Jordan’s censorship law finally reared its ugly head Sunday, when the country blocked at least 281 sites from public viewing.
It’s the first major implementation of the country’s amended Press and Publications Law. That bill’s passage in September 2012 instantly dropped Jordan from being praised as having some of the most progressive Internet policies in the Middle East to being accused, as several of its neighbors are, of government abuse and censorship.
The amended law requires news sites to register with the government, which costs 1,000 Jordanian Dinar ($1410.84 US). The country’s Press and Publications Department (PPD) is free to add sites that don’t to a blacklist; every Internet service provider in the country is required to ban users from accessing those sites. But it doesn’t stop there: the blacklist can also apply to content that “shakes confidence” in the national currency, “disparages” the Jordanian royal family, and instigates physical protests.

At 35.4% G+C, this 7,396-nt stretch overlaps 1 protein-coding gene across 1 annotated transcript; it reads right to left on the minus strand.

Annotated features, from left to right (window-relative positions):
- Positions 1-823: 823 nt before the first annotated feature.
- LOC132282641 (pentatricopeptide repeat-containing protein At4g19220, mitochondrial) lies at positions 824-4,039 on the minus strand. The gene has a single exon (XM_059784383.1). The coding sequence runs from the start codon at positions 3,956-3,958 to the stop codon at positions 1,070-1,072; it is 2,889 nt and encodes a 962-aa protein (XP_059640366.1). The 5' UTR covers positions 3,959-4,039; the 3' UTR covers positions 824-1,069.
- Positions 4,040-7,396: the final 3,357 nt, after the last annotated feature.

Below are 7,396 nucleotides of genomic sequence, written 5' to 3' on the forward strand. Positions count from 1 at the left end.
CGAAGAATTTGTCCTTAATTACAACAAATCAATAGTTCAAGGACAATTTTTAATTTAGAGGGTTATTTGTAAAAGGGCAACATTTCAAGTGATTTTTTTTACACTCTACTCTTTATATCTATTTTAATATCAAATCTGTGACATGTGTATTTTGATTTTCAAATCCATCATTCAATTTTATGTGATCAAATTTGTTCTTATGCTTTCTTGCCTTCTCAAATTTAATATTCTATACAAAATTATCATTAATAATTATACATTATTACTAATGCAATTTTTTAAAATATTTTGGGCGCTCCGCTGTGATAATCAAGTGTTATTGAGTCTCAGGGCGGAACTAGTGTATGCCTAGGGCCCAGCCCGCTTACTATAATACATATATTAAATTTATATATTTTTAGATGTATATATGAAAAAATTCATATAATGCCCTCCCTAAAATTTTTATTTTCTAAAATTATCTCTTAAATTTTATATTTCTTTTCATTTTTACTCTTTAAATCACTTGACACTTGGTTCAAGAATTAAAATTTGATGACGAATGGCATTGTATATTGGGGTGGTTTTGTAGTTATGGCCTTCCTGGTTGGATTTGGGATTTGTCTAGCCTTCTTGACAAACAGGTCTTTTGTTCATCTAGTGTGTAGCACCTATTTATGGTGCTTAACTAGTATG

It’s believed that all blocked sites were news sites that hadn’t paid the registration fee. The head of the PPD, Fayez Shawabkeh, admitted that the blackout was intended to make a statement.
“The Press and Publications Law should have gone into effect in January… we gave a deadline for news sites owners to rectify their situations,” he told the Jordan Times. “While some registered, the majority did not and they will be blocked.”
Shawabkeh said that as of the blackout, only 92 sites had actually registered. He added that those that register now will be immediately removed from the blacklist.
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